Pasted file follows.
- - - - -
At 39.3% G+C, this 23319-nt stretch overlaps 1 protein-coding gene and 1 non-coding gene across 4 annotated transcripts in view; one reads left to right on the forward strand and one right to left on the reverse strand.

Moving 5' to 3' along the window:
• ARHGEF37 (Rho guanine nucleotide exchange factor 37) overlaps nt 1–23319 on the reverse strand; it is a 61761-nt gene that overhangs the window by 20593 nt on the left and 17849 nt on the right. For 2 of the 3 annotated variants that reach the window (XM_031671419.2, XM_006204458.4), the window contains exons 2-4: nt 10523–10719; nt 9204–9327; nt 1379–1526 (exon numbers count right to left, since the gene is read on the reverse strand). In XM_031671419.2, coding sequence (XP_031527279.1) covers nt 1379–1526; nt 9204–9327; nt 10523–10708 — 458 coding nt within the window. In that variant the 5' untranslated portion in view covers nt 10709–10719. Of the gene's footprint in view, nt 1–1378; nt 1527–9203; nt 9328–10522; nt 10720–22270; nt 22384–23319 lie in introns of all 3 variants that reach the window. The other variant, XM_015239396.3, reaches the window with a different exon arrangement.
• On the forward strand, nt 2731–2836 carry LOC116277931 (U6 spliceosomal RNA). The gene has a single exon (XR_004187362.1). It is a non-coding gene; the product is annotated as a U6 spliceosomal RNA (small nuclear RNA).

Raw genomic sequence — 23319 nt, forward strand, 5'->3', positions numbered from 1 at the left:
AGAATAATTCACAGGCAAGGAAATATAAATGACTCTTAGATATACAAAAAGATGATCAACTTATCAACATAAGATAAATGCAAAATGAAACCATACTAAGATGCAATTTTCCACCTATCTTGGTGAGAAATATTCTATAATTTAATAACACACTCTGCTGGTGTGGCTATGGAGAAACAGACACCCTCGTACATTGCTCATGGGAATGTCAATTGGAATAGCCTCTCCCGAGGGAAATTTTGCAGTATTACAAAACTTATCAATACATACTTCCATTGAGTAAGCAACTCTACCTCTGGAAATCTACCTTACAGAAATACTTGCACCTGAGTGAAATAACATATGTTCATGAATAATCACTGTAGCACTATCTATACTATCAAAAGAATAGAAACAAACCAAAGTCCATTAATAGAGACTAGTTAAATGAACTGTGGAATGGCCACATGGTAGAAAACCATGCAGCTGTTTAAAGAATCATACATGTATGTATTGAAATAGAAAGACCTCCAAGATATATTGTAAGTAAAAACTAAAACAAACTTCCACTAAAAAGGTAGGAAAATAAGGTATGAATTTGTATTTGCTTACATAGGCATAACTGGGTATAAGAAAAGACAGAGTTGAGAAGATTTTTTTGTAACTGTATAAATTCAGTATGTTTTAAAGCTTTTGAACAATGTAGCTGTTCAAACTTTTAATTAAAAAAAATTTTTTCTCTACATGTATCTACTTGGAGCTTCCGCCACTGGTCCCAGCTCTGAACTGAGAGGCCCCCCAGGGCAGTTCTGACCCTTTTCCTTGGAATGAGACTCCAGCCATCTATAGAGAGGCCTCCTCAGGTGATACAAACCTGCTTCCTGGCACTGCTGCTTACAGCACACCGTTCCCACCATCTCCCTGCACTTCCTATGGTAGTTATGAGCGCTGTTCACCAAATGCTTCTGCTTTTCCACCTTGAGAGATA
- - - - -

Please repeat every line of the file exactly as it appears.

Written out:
At 39.3% G+C, this 23319-nt stretch overlaps 1 protein-coding gene and 1 non-coding gene across 4 annotated transcripts in view; one reads left to right on the forward strand and one right to left on the reverse strand.

Moving 5' to 3' along the window:
• ARHGEF37 (Rho guanine nucleotide exchange factor 37) overlaps nt 1–23319 on the reverse strand; it is a 61761-nt gene that overhangs the window by 20593 nt on the left and 17849 nt on the right. For 2 of the 3 annotated variants that reach the window (XM_031671419.2, XM_006204458.4), the window contains exons 2-4: nt 10523–10719; nt 9204–9327; nt 1379–1526 (exon numbers count right to left, since the gene is read on the reverse strand). In XM_031671419.2, coding sequence (XP_031527279.1) covers nt 1379–1526; nt 9204–9327; nt 10523–10708 — 458 coding nt within the window. In that variant the 5' untranslated portion in view covers nt 10709–10719. Of the gene's footprint in view, nt 1–1378; nt 1527–9203; nt 9328–10522; nt 10720–22270; nt 22384–23319 lie in introns of all 3 variants that reach the window. The other variant, XM_015239396.3, reaches the window with a different exon arrangement.
• On the forward strand, nt 2731–2836 carry LOC116277931 (U6 spliceosomal RNA). The gene has a single exon (XR_004187362.1). It is a non-coding gene; the product is annotated as a U6 spliceosomal RNA (small nuclear RNA).

Raw genomic sequence — 23319 nt, forward strand, 5'->3', positions numbered from 1 at the left:
AGAATAATTCACAGGCAAGGAAATATAAATGACTCTTAGATATACAAAAAGATGATCAACTTATCAACATAAGATAAATGCAAAATGAAACCATACTAAGATGCAATTTTCCACCTATCTTGGTGAGAAATATTCTATAATTTAATAACACACTCTGCTGGTGTGGCTATGGAGAAACAGACACCCTCGTACATTGCTCATGGGAATGTCAATTGGAATAGCCTCTCCCGAGGGAAATTTTGCAGTATTACAAAACTTATCAATACATACTTCCATTGAGTAAGCAACTCTACCTCTGGAAATCTACCTTACAGAAATACTTGCACCTGAGTGAAATAACATATGTTCATGAATAATCACTGTAGCACTATCTATACTATCAAAAGAATAGAAACAAACCAAAGTCCATTAATAGAGACTAGTTAAATGAACTGTGGAATGGCCACATGGTAGAAAACCATGCAGCTGTTTAAAGAATCATACATGTATGTATTGAAATAGAAAGACCTCCAAGATATATTGTAAGTAAAAACTAAAACAAACTTCCACTAAAAAGGTAGGAAAATAAGGTATGAATTTGTATTTGCTTACATAGGCATAACTGGGTATAAGAAAAGACAGAGTTGAGAAGATTTTTTTGTAACTGTATAAATTCAGTATGTTTTAAAGCTTTTGAACAATGTAGCTGTTCAAACTTTTAATTAAAAAAAATTTTTTCTCTACATGTATCTACTTGGAGCTTCCGCCACTGGTCCCAGCTCTGAACTGAGAGGCCCCCCAGGGCAGTTCTGACCCTTTTCCTTGGAATGAGACTCCAGCCATCTATAGAGAGGCCTCCTCAGGTGATACAAACCTGCTTCCTGGCACTGCTGCTTACAGCACACCGTTCCCACCATCTCCCTGCACTTCCTATGGTAGTTATGAGCGCTGTTCACCAAATGCTTCTGCTTTTCCACCTTGAGAGATA